A little further on, you smell the lilacs before you see them – and people come from all over the world to see them:  the lilac junkies; I just don’t have to travel as far as many.  You can spot us:  we’re the ones staggering from bush to bush like drunken bumble bees, burying our faces in the blossoms and pollen be damned, inhaling deeply, then stumbling on to the next bush in a histamine haze.  The colors range from snowy white through a pale almost pink and every shade of lilac to almost violet, and they fill a whole corner of the garden.

Generally, I like the lavender ones better than the white, because the scents tend to be stronger, but a couple of the paler ones had particularly lovely scents today.  Despite my usual preference for the darker ones, one spring when I was in my 20s and pining over lost love, white lilacs inspired one of the few rhymed poems I ever wrote:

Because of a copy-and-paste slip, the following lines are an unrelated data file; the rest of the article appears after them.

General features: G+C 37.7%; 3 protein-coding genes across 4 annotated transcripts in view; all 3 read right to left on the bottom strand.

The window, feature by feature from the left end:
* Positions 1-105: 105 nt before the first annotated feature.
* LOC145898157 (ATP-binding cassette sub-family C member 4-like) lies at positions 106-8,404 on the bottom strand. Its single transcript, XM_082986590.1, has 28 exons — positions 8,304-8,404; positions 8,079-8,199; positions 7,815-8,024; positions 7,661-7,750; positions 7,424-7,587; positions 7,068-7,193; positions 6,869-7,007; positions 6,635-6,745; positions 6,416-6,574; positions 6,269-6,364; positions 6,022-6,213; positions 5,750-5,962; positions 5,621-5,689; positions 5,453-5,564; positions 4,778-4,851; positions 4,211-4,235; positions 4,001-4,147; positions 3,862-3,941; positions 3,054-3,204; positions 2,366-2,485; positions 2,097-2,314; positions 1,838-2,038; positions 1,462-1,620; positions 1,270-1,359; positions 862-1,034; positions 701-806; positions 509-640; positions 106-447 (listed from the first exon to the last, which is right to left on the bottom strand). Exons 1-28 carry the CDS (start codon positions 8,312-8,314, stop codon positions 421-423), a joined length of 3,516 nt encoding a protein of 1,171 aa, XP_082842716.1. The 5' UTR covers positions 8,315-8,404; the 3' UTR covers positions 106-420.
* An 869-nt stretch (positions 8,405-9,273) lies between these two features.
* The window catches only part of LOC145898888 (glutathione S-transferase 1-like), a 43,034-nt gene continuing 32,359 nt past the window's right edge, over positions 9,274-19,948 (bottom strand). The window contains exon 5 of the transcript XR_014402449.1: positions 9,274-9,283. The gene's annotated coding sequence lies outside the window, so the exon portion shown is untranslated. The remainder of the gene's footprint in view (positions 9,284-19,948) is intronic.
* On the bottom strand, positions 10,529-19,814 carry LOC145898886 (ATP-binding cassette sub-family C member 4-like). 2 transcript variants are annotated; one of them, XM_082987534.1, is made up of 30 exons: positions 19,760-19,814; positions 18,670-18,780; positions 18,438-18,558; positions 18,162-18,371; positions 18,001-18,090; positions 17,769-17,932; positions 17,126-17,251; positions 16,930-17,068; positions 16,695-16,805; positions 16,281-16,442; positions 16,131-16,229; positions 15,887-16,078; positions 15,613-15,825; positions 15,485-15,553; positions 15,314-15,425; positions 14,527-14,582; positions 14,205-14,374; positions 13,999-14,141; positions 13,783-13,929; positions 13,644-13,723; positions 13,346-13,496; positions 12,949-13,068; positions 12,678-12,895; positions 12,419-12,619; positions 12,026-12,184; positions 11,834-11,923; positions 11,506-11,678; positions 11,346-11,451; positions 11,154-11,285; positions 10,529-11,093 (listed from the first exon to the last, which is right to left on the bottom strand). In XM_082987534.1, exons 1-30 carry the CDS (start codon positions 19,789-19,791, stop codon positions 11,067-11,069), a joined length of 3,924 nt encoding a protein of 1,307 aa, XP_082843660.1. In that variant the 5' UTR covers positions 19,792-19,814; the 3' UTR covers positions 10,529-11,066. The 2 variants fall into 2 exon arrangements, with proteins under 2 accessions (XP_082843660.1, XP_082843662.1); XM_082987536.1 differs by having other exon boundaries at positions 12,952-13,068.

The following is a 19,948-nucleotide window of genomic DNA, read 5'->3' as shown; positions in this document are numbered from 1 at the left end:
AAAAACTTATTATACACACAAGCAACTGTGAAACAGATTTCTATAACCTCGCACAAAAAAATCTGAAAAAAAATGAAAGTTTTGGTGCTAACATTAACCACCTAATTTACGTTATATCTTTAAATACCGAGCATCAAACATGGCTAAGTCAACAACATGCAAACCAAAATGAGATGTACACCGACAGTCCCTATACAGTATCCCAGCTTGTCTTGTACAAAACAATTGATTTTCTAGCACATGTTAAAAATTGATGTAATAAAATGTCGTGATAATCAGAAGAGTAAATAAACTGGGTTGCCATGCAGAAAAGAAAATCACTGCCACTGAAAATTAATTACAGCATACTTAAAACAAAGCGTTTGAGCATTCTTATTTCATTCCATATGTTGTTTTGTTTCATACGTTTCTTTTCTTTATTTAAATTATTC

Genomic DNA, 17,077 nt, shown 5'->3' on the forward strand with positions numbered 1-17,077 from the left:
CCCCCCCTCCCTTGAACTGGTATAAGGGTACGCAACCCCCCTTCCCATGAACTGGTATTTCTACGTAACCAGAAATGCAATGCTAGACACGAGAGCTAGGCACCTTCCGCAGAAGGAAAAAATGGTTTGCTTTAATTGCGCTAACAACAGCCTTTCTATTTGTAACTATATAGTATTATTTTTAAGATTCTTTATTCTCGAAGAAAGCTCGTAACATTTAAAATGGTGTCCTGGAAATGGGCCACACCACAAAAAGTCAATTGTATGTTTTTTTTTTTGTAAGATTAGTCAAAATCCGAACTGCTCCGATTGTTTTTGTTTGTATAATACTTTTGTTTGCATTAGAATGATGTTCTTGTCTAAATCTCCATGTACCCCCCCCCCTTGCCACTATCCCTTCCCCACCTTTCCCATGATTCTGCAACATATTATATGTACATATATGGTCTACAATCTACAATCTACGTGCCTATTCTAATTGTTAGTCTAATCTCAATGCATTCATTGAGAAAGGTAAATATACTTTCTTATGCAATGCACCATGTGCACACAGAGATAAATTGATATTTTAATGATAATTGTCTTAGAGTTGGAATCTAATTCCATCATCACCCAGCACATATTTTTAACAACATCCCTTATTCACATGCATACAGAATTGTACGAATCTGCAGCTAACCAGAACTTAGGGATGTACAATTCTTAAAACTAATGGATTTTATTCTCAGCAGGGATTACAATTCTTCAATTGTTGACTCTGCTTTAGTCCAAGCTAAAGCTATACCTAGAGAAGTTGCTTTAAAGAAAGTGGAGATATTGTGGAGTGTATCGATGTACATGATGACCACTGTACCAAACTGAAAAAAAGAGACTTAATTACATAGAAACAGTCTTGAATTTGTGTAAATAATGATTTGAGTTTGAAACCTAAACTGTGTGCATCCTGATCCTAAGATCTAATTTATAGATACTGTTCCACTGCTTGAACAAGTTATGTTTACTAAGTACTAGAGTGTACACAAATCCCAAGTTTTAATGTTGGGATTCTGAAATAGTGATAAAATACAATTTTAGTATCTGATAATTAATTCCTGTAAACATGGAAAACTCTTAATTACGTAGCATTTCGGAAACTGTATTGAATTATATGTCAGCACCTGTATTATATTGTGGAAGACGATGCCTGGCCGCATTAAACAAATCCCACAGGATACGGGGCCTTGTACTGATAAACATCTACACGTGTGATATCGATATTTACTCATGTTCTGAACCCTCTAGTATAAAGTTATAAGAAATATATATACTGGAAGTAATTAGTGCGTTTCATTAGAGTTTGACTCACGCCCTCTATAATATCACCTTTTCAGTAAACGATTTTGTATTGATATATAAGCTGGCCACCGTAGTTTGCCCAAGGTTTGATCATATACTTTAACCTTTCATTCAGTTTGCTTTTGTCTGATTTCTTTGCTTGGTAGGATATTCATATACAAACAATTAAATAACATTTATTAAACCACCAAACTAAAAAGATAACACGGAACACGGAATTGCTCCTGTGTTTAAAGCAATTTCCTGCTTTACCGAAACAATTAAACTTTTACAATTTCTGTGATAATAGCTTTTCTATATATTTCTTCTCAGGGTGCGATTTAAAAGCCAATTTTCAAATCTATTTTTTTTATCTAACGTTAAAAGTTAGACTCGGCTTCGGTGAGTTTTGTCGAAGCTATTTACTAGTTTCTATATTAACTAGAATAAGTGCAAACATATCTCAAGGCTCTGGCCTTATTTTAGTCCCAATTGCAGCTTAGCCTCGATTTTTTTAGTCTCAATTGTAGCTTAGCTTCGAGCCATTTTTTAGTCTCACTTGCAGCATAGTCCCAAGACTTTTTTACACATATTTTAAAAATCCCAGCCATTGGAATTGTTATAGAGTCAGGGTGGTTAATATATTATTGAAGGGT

Pick me white lilacs to wear in my hair

     Hold me a night and a day

     Sing me a song just for my ears alone,

     Then you can go on your way.

          Hold back the dawn-time for one hour more

          Don’t let the blessed dark die

          Love me oh just one more time ere you go,

          With kisses give your goodbye.

I always thought it should be set to some plaintive folk melody.  I’ve never really tried, but I still think of it every year when I see the lilacs.